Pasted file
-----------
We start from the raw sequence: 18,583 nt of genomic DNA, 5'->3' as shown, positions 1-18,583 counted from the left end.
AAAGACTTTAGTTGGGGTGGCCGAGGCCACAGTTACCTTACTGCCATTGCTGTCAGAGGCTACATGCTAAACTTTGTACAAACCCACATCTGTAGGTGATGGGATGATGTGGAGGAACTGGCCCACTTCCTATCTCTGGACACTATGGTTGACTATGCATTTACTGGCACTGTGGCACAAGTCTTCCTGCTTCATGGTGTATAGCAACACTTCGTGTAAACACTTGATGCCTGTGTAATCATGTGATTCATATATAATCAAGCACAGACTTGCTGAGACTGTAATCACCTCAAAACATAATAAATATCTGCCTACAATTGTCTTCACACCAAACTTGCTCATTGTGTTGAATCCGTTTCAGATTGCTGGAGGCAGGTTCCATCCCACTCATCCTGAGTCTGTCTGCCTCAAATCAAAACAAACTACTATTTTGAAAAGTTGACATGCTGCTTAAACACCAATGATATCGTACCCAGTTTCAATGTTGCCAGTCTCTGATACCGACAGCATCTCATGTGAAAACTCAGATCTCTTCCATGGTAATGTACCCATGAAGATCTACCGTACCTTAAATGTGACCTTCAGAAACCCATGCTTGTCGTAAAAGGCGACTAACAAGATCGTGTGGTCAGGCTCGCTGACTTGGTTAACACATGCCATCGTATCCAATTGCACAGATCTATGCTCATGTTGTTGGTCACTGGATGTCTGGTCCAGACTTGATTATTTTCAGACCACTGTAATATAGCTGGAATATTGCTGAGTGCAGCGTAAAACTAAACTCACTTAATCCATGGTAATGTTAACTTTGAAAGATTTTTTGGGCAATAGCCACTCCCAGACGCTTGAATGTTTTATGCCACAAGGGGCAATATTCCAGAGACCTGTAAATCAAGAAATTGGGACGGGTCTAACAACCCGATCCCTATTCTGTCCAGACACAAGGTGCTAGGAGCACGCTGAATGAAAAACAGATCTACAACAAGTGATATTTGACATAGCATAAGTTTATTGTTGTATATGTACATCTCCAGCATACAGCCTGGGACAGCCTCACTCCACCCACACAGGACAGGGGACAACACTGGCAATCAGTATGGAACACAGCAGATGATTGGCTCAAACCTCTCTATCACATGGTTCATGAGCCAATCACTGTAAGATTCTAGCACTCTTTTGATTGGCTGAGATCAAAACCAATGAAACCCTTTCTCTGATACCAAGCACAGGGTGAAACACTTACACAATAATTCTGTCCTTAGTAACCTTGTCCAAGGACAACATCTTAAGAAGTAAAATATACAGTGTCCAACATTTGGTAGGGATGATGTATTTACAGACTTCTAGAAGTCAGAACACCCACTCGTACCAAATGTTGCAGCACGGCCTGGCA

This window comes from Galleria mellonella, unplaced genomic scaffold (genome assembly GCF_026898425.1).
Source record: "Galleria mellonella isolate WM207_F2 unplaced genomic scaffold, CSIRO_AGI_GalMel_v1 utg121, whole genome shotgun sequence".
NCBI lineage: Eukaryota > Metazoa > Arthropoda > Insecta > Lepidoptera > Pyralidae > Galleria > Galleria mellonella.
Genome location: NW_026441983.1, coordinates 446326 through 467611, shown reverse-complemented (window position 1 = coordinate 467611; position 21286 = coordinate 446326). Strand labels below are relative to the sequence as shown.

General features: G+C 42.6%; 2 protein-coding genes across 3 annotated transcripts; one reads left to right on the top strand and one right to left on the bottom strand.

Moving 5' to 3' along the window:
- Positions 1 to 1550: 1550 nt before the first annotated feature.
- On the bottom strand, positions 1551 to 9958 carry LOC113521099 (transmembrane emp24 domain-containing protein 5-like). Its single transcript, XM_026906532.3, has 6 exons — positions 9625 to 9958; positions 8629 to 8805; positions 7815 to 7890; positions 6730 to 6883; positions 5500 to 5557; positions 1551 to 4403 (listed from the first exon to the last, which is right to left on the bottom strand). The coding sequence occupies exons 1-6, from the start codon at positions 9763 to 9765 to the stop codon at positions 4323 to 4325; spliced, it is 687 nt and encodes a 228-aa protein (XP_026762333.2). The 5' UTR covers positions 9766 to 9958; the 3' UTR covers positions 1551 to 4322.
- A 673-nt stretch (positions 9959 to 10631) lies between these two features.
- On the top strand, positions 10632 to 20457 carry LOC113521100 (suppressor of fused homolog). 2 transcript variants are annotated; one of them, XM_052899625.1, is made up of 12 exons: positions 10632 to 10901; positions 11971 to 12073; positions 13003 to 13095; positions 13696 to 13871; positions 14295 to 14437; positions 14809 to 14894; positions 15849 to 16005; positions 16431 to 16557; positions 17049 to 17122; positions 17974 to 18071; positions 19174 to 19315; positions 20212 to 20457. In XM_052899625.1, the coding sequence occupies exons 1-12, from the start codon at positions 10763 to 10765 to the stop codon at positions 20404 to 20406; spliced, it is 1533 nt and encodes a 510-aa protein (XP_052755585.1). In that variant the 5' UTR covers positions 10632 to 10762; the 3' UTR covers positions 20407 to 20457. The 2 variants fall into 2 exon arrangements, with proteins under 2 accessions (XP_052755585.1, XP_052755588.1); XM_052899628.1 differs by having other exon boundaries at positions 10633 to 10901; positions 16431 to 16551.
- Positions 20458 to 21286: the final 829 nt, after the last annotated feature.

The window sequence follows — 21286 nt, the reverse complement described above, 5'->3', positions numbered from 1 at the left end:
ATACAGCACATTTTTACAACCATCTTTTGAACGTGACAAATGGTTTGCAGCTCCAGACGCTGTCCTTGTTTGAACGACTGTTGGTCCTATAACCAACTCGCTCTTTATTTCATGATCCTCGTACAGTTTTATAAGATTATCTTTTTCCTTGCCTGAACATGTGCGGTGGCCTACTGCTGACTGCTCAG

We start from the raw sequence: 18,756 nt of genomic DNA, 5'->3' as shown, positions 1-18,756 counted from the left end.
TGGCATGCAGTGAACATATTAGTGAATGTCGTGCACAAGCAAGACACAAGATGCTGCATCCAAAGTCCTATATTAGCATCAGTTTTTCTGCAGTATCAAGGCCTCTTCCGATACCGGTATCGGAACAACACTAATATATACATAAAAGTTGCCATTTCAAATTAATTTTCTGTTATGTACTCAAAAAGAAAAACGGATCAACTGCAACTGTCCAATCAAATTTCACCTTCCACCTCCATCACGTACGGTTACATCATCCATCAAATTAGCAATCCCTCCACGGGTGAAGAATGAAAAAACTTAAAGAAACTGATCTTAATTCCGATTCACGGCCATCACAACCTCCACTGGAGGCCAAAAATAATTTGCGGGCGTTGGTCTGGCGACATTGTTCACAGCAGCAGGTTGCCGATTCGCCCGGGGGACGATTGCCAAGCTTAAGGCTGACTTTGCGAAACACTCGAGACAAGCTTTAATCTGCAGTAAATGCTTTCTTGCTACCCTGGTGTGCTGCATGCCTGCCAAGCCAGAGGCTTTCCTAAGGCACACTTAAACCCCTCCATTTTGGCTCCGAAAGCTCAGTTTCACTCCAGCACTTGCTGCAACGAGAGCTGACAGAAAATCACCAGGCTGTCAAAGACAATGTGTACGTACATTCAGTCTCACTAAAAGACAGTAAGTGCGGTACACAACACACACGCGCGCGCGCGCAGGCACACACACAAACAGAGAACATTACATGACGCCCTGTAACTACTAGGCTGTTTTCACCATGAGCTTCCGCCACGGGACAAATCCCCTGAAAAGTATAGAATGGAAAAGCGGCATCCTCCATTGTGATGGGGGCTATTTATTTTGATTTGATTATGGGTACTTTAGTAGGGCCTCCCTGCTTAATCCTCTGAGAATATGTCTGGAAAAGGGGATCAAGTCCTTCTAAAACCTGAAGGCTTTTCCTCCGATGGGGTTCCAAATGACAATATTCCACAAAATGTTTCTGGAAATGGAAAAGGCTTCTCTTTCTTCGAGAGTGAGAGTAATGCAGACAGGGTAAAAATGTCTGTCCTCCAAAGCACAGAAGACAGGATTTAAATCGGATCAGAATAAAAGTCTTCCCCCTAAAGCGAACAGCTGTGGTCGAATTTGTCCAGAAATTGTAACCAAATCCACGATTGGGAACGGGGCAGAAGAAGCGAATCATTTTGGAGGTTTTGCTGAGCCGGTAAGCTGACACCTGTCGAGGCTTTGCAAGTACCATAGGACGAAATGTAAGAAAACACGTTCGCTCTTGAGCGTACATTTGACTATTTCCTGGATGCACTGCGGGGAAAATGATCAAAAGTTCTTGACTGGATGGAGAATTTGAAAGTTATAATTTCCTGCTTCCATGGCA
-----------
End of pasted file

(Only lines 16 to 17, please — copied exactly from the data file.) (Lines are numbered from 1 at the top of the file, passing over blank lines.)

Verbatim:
We start from the raw sequence: 18,756 nt of genomic DNA, 5'->3' as shown, positions 1-18,756 counted from the left end.
TGGCATGCAGTGAACATATTAGTGAATGTCGTGCACAAGCAAGACACAAGATGCTGCATCCAAAGTCCTATATTAGCATCAGTTTTTCTGCAGTATCAAGGCCTCTTCCGATACCGGTATCGGAACAACACTAATATATACATAAAAGTTGCCATTTCAAATTAATTTTCTGTTATGTACTCAAAAAGAAAAACGGATCAACTGCAACTGTCCAATCAAATTTCACCTTCCACCTCCATCACGTACGGTTACATCATCCATCAAATTAGCAATCCCTCCACGGGTGAAGAATGAAAAAACTTAAAGAAACTGATCTTAATTCCGATTCACGGCCATCACAACCTCCACTGGAGGCCAAAAATAATTTGCGGGCGTTGGTCTGGCGACATTGTTCACAGCAGCAGGTTGCCGATTCGCCCGGGGGACGATTGCCAAGCTTAAGGCTGACTTTGCGAAACACTCGAGACAAGCTTTAATCTGCAGTAAATGCTTTCTTGCTACCCTGGTGTGCTGCATGCCTGCCAAGCCAGAGGCTTTCCTAAGGCACACTTAAACCCCTCCATTTTGGCTCCGAAAGCTCAGTTTCACTCCAGCACTTGCTGCAACGAGAGCTGACAGAAAATCACCAGGCTGTCAAAGACAATGTGTACGTACATTCAGTCTCACTAAAAGACAGTAAGTGCGGTACACAACACACACGCGCGCGCGCGCAGGCACACACACAAACAGAGAACATTACATGACGCCCTGTAACTACTAGGCTGTTTTCACCATGAGCTTCCGCCACGGGACAAATCCCCTGAAAAGTATAGAATGGAAAAGCGGCATCCTCCATTGTGATGGGGGCTATTTATTTTGATTTGATTATGGGTACTTTAGTAGGGCCTCCCTGCTTAATCCTCTGAGAATATGTCTGGAAAAGGGGATCAAGTCCTTCTAAAACCTGAAGGCTTTTCCTCCGATGGGGTTCCAAATGACAATATTCCACAAAATGTTTCTGGAAATGGAAAAGGCTTCTCTTTCTTCGAGAGTGAGAGTAATGCAGACAGGGTAAAAATGTCTGTCCTCCAAAGCACAGAAGACAGGATTTAAATCGGATCAGAATAAAAGTCTTCCCCCTAAAGCGAACAGCTGTGGTCGAATTTGTCCAGAAATTGTAACCAAATCCACGATTGGGAACGGGGCAGAAGAAGCGAATCATTTTGGAGGTTTTGCTGAGCCGGTAAGCTGACACCTGTCGAGGCTTTGCAAGTACCATAGGACGAAATGTAAGAAAACACGTTCGCTCTTGAGCGTACATTTGACTATTTCCTGGATGCACTGCGGGGAAAATGATCAAAAGTTCTTGACTGGATGGAGAATTTGAAAGTTATAATTTCCTGCTTCCATGGCA